Do You Have A Thyroid Problem?

tired? depressed? Muffin-top-ish?

Do You Have A Thyroid Problem?

Thyroid disorders are common. You probably know people with thyroid issues (including yours truly), and you might have wondered on occasion if your thyroid is behaving itself. Most people have heard that a poorly functioning thyroid can make you feel tired and cause you to gain weight. And let’s face it, who doesn’t struggle with those issues? So...maybe it’s your thyroid?

Well, it’s possible. But first things first.

What Is The Thyroid Gland? And What Does It Do?


Your thyroid is a small, butterfly-shaped gland that resides in your neck. It produces two hormones: triiodothyronine (T3) and thyroxine (T4). These hormones control how your body stores and uses energy—your metabolism, essentially.

Thyroid function can go out of whack in a few different ways, but the most common is hypothyroidism (underactive thyroid), followed by hyperthyroidism (overactive thyroid).

What happens when a person has HYPOTHYROIDISM?


There are a variety of reasons why your thyroid gland may not be producing enough thyroid hormone for your body’s needs. When this happens, here are some of the symptoms you may experience:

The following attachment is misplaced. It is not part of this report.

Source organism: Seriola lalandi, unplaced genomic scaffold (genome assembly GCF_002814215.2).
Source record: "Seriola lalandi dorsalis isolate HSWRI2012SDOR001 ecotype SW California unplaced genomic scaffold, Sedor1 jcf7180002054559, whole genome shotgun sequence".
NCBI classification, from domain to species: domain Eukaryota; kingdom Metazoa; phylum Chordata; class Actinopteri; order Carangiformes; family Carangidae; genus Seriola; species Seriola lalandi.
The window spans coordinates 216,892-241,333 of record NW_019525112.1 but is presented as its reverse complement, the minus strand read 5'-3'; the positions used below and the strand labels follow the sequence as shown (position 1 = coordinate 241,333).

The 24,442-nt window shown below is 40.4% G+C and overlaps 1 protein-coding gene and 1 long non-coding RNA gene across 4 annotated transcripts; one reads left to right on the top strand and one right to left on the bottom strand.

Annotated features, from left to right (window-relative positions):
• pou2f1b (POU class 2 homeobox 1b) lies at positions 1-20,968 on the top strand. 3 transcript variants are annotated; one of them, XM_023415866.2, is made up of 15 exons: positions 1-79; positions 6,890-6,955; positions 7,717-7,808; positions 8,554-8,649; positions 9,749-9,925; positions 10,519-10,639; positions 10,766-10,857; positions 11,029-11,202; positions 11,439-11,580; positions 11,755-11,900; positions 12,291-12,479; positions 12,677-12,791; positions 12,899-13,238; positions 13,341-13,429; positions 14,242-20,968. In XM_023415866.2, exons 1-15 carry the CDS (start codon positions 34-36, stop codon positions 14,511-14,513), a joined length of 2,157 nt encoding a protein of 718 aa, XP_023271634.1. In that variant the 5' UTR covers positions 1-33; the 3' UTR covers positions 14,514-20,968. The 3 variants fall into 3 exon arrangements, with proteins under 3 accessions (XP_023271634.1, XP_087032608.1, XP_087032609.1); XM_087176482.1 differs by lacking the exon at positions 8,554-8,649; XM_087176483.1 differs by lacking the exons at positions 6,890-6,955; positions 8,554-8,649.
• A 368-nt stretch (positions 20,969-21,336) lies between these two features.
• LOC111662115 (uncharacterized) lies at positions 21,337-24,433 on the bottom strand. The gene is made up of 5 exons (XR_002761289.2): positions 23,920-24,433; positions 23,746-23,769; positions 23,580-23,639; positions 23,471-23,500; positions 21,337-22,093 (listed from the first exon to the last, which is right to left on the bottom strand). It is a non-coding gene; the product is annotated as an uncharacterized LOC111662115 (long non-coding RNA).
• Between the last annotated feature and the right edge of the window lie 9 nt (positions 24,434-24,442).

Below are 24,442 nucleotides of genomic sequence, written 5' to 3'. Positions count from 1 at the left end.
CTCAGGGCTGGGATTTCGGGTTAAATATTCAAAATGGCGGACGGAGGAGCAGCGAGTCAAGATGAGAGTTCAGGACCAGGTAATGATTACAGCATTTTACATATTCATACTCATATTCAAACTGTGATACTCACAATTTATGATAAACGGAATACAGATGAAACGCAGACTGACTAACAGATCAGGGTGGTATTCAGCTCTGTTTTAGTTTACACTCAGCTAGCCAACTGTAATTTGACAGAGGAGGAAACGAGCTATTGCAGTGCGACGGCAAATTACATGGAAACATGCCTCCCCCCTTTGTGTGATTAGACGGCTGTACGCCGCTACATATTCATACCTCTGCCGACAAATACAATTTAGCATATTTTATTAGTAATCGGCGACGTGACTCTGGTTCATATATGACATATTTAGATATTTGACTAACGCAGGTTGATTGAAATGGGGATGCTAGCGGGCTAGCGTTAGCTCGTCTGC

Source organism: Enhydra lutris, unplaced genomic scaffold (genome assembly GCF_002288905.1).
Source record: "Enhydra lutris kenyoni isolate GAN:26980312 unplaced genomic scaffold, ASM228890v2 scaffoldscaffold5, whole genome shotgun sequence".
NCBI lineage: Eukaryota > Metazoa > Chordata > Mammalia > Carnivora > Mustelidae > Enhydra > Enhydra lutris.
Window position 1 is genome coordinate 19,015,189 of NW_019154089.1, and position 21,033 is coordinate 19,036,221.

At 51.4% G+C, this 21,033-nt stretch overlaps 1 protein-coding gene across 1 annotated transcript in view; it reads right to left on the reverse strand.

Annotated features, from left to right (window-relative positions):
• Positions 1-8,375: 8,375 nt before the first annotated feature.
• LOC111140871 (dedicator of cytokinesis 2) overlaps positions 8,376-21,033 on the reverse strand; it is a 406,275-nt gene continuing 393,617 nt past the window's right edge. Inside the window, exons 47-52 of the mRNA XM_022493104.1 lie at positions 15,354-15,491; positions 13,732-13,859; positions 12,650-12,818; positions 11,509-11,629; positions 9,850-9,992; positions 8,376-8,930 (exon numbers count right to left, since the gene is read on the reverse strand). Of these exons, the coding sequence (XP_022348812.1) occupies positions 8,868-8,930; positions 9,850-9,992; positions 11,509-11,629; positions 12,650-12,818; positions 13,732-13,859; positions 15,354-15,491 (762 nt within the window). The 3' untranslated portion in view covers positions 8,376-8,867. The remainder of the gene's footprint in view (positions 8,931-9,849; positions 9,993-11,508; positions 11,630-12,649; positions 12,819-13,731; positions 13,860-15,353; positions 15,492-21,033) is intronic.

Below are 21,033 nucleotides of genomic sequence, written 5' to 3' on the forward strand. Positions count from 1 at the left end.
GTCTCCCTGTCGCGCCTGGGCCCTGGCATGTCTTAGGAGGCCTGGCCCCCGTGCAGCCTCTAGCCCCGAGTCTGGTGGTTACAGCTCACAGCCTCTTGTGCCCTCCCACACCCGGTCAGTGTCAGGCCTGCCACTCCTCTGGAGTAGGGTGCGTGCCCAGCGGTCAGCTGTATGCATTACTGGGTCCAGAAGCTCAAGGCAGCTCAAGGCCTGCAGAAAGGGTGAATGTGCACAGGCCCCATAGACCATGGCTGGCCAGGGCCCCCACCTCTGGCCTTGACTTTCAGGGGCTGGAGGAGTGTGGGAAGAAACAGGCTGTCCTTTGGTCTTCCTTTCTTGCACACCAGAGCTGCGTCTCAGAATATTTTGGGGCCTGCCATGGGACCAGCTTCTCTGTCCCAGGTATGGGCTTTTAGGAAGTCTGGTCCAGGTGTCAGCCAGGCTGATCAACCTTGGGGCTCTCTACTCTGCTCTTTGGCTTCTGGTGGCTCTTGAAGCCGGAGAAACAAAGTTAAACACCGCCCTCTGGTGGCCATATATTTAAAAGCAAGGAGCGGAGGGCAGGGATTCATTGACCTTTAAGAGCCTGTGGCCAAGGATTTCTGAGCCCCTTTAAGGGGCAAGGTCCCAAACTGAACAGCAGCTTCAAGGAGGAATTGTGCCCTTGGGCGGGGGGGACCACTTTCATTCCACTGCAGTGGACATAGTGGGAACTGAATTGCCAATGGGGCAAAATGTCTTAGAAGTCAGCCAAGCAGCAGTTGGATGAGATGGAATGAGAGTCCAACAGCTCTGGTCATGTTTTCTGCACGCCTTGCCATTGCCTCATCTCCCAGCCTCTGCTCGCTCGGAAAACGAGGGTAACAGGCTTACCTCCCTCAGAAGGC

• Lack of energy
  • Weight gain
  • Cold intolerance
  • Depressed mood
  • Thinning hair
  • Fatigue
  • Dry skin
  • Constipation
  • Slow heart rate
  • Decreased exercise tolerance
  • Swelling of the ankles
  • Irregular menstrual cycles

On the other hand...

What happens when a person has HYPERTHYROIDISM?


Sometimes the thyroid gland can become overactive. Many of the symptoms of hyperthyroidism are, essentially, the opposite of the symptoms of hypothyroidism. Here are some of the typical ones:

  • Anxiety, irritability
  • Trouble sleeping
  • Tremors, shakiness
  • Unexplained weight loss (even with no change in diet)
  • Heat intolerance, sweating a lot
  • Rapid or uneven heart rate
  • Frequent bowel movements
  • Feeling tired
  • Weakness (especially in the arms and legs)
  • Irregular menstrual cycles

The trouble is, many of these symptoms are fairly vague, and could be caused by a variety of underlying issues. Fatigue, for example, is a very nonspecific symptom—meaning, lots of conditions cause it (see: Why Am I So Tired? 10 Common Causes Of Fatigue).

Fortunately, there’s a simple blood test to evaluate thyroid function. If you are experiencing some of the symptoms above, book an appointment with your doctor and request the blood test. If it turns out there is something going on with your thyroid, depending on the exact nature of the problem, you may need further testing, treatment, or specialist referral.

Thyroid disorders are, for the most part, very treatable conditions—but the first step is to see your doctor and get tested.

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